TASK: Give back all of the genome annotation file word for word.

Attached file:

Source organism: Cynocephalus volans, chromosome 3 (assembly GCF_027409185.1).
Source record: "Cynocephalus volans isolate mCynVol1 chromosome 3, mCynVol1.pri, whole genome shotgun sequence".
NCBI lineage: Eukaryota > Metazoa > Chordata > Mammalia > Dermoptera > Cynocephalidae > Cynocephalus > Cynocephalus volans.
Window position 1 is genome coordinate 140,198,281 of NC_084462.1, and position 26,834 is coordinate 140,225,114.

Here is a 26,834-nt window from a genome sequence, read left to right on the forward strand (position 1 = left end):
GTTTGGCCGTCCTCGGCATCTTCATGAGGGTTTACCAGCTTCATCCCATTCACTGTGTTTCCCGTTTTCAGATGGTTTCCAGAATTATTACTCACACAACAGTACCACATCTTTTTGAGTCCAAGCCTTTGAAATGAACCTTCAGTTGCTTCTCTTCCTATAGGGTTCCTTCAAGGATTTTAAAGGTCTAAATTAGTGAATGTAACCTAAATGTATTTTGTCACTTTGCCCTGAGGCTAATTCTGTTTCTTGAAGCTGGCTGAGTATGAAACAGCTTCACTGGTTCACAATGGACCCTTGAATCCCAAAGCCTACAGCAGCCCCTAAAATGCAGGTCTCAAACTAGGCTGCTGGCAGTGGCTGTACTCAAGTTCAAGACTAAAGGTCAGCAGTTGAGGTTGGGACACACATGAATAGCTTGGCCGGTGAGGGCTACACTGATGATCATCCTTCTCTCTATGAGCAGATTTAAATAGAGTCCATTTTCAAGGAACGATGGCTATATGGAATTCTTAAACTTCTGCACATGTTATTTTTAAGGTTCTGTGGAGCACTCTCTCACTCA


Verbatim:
Source organism: Cynocephalus volans, chromosome 3 (assembly GCF_027409185.1).
Source record: "Cynocephalus volans isolate mCynVol1 chromosome 3, mCynVol1.pri, whole genome shotgun sequence".
NCBI lineage: Eukaryota > Metazoa > Chordata > Mammalia > Dermoptera > Cynocephalidae > Cynocephalus > Cynocephalus volans.
Window position 1 is genome coordinate 140,198,281 of NC_084462.1, and position 26,834 is coordinate 140,225,114.

Here is a 26,834-nt window from a genome sequence, read left to right on the forward strand (position 1 = left end):
GTTTGGCCGTCCTCGGCATCTTCATGAGGGTTTACCAGCTTCATCCCATTCACTGTGTTTCCCGTTTTCAGATGGTTTCCAGAATTATTACTCACACAACAGTACCACATCTTTTTGAGTCCAAGCCTTTGAAATGAACCTTCAGTTGCTTCTCTTCCTATAGGGTTCCTTCAAGGATTTTAAAGGTCTAAATTAGTGAATGTAACCTAAATGTATTTTGTCACTTTGCCCTGAGGCTAATTCTGTTTCTTGAAGCTGGCTGAGTATGAAACAGCTTCACTGGTTCACAATGGACCCTTGAATCCCAAAGCCTACAGCAGCCCCTAAAATGCAGGTCTCAAACTAGGCTGCTGGCAGTGGCTGTACTCAAGTTCAAGACTAAAGGTCAGCAGTTGAGGTTGGGACACACATGAATAGCTTGGCCGGTGAGGGCTACACTGATGATCATCCTTCTCTCTATGAGCAGATTTAAATAGAGTCCATTTTCAAGGAACGATGGCTATATGGAATTCTTAAACTTCTGCACATGTTATTTTTAAGGTTCTGTGGAGCACTCTCTCACTCA